“Factors underlying the interest rate
• Pure rate of social time preference (ρ)
• How much richer the future generation will be (g)
• If they are richer, how much that lowers the value of money to them (η)
• Interest rate is: r = ρ + ηg
– Nordhaus & Stern both use same η (=1) and similar g (= 1.3%)
– Nordhaus uses ρ = 2.3-3%; Stern ρ = 0.1%
– Result is that for Stern r = 1.4%, while for Nordhaus r = 3.6 – 4.3%. “

[If you’re slightly confused that John Broome in Sci Am claims “Nordhaus discounts at roughly 6 percent a year”, then we’re in the same boat].

Nordhaus’ ρ = 2.3-3% is a self-fulling prediction as I’ve already pointed out. We can hardly avoid future catastrophe by, in effect, simply saying it doesn’t matter much.

My basic problem is with the idea that future generations will be “richer”. What does this actually mean? However rich we are, GW has the potential to destroy fixed proportions of our capital. If Cambridge ever disappears into the North Sea, we will lose a proportion of all the capital ever invested in Cambridge whether this happens in 2008, 2058, 2108 or 2808. Residents in New Orleans lost their houses whether these had all mod cons or hadn’t been modified for 50 years. They lost their TVs whether they were 1960s B&W sets or the latest wide-screen hi-def plasmas. Similarly many people in the Irrawaddy delta have lost everything, regardless of how rich they were. We may all have smart ecohomes in 2108, but we won’t necessarily have the capacity to replace them more quickly (actually our capacity to replace housing stock in the UK is slower than it was 50 years ago). The cost of a catastrophic flood in the East of England will be x thousand houses (and y hectares of farmland lost to the sea etc) whatever their nominal value or indeed how much real costs in terms of time and non-salvageable materials have been invested in them.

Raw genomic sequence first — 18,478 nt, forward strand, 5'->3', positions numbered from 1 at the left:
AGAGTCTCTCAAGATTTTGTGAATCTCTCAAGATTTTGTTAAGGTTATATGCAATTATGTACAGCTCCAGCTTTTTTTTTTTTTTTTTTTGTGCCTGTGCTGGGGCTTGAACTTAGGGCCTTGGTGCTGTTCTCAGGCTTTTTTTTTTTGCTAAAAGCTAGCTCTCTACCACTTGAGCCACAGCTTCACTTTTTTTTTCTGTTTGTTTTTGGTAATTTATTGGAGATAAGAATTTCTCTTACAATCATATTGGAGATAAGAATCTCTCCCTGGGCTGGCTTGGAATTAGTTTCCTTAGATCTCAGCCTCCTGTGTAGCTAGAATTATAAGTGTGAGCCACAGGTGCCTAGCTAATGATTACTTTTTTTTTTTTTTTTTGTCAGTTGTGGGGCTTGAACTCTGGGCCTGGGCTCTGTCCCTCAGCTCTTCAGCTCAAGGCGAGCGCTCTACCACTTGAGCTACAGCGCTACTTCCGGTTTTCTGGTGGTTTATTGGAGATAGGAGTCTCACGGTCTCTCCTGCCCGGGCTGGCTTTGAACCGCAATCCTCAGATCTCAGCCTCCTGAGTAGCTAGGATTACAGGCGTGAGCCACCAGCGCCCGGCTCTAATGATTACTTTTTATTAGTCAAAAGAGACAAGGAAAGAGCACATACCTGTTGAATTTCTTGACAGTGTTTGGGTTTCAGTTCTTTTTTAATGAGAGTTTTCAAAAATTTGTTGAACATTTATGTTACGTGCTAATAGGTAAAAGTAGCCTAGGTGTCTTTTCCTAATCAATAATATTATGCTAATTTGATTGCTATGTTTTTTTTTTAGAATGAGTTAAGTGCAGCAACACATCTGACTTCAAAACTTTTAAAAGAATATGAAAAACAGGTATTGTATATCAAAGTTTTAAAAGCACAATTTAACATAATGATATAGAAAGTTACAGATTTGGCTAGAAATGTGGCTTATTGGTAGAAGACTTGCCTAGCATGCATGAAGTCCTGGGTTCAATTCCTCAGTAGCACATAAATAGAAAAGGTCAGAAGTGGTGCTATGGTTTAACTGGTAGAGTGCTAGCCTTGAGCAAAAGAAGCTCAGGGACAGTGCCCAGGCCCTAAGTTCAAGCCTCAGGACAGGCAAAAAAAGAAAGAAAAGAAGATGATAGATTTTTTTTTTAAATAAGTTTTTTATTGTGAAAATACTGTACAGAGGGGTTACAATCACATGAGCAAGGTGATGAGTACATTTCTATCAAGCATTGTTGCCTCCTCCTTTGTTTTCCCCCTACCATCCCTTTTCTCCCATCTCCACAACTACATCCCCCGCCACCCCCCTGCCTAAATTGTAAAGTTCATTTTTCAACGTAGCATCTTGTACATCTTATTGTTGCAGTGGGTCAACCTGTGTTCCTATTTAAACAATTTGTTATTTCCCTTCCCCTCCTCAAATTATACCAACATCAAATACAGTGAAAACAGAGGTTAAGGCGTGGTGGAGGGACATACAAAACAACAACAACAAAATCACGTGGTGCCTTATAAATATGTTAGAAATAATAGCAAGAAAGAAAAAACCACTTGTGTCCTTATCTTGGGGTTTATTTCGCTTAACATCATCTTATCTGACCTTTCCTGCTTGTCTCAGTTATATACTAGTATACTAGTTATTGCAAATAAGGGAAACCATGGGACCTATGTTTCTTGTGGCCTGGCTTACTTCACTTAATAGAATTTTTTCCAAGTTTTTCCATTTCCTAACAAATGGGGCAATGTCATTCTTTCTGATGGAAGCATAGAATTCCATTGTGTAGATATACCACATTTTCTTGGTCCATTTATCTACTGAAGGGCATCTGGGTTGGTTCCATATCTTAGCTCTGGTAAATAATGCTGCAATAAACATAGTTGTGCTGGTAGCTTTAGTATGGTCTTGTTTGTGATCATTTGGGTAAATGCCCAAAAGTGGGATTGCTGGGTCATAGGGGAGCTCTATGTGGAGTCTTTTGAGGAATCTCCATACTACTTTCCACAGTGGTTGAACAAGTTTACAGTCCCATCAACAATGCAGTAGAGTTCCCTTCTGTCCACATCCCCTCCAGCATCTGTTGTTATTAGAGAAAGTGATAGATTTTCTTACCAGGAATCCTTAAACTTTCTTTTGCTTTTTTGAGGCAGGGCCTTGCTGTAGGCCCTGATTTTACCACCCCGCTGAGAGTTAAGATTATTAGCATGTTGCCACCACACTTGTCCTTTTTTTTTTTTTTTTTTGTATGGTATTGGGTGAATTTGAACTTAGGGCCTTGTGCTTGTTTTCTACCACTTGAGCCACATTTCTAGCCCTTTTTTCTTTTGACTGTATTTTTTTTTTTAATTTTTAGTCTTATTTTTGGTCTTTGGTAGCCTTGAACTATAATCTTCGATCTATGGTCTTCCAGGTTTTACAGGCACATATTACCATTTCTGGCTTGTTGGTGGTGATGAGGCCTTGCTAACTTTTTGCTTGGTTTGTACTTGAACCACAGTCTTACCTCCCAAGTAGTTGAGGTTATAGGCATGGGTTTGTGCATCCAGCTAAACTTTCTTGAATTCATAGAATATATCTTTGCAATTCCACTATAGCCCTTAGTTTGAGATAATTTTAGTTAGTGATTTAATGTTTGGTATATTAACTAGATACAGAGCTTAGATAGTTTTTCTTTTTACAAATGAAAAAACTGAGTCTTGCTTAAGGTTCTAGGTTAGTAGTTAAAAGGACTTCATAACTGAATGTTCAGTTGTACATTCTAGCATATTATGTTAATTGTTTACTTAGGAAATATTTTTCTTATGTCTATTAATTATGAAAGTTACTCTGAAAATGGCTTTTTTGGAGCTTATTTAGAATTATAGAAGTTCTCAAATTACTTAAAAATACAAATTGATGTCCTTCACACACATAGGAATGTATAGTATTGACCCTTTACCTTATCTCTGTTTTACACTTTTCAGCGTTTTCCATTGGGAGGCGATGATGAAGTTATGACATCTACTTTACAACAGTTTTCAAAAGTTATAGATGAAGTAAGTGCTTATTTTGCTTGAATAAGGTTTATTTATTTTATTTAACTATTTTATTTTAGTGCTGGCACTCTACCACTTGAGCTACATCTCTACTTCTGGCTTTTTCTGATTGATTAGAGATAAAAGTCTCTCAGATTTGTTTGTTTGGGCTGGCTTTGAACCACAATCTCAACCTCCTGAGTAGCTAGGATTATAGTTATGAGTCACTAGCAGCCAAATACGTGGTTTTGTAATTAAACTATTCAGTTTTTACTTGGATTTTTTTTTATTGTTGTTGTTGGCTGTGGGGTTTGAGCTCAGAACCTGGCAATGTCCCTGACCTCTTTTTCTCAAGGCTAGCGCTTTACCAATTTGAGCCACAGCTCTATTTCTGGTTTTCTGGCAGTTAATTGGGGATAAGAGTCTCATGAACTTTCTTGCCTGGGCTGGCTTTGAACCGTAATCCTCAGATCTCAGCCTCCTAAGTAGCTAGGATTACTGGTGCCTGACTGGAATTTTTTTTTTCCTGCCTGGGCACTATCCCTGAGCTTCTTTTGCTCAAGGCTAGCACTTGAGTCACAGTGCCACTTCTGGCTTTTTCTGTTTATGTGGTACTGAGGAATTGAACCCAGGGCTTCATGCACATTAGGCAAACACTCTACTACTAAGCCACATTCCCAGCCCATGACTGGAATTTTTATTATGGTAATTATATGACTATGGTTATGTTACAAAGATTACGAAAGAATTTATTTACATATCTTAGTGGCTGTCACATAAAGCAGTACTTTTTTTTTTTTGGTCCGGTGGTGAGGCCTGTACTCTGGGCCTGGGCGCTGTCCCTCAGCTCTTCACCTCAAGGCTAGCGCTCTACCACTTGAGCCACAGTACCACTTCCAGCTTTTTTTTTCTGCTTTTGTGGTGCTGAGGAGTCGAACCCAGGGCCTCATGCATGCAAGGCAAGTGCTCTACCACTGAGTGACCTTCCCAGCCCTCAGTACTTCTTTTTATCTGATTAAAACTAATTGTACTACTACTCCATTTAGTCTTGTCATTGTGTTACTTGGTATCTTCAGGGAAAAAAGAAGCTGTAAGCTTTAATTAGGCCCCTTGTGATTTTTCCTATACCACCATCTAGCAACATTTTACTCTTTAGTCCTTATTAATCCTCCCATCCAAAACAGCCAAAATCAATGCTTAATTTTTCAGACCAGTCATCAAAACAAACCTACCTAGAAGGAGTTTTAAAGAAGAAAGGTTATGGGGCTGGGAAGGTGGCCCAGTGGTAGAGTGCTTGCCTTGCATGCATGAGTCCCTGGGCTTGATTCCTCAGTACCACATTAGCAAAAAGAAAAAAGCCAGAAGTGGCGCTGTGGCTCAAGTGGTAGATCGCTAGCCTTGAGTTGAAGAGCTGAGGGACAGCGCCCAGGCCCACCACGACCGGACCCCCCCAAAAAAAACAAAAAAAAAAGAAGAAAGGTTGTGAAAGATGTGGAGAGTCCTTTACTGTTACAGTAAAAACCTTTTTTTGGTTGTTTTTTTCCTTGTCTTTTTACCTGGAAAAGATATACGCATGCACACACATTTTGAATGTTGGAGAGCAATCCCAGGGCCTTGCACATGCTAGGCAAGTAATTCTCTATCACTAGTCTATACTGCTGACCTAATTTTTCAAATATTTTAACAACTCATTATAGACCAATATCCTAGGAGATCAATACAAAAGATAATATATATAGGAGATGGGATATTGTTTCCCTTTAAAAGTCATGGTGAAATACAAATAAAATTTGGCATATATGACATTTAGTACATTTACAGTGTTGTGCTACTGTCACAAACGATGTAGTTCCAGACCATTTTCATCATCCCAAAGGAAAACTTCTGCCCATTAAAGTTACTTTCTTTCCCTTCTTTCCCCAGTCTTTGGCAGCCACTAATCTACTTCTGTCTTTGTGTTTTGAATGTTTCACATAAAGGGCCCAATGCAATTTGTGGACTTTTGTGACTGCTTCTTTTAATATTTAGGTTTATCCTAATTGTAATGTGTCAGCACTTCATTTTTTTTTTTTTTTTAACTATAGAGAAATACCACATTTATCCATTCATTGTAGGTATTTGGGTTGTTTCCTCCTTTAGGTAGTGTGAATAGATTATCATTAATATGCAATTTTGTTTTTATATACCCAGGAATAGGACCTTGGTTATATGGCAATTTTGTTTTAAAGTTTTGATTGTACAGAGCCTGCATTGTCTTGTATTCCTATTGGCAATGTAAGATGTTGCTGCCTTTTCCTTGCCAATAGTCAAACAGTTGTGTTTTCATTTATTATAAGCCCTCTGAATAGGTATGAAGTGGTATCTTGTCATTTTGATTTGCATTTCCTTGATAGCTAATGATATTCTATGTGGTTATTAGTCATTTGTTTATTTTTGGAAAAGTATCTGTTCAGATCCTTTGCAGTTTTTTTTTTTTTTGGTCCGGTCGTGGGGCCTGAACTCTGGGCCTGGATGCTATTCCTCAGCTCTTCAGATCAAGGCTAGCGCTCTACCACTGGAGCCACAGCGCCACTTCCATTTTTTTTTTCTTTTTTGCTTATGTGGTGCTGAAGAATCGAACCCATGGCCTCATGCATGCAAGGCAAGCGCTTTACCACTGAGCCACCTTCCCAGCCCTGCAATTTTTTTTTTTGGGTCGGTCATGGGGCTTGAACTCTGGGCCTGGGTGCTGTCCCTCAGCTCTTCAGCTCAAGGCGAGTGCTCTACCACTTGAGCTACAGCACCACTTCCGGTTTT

The idea that we are 1.3% “richer” each year is a bizarre economic construction. We may just have more sophisticated assets to lose in the future, that’s all.

If the whole planet is rendered uninhabitable by GW, it won’t matter how “rich” we are. Similarly if 10% or 1% is lost or degraded (e.g. due to sea-level rise or desertification) this is 10% or 1%, however rich we are.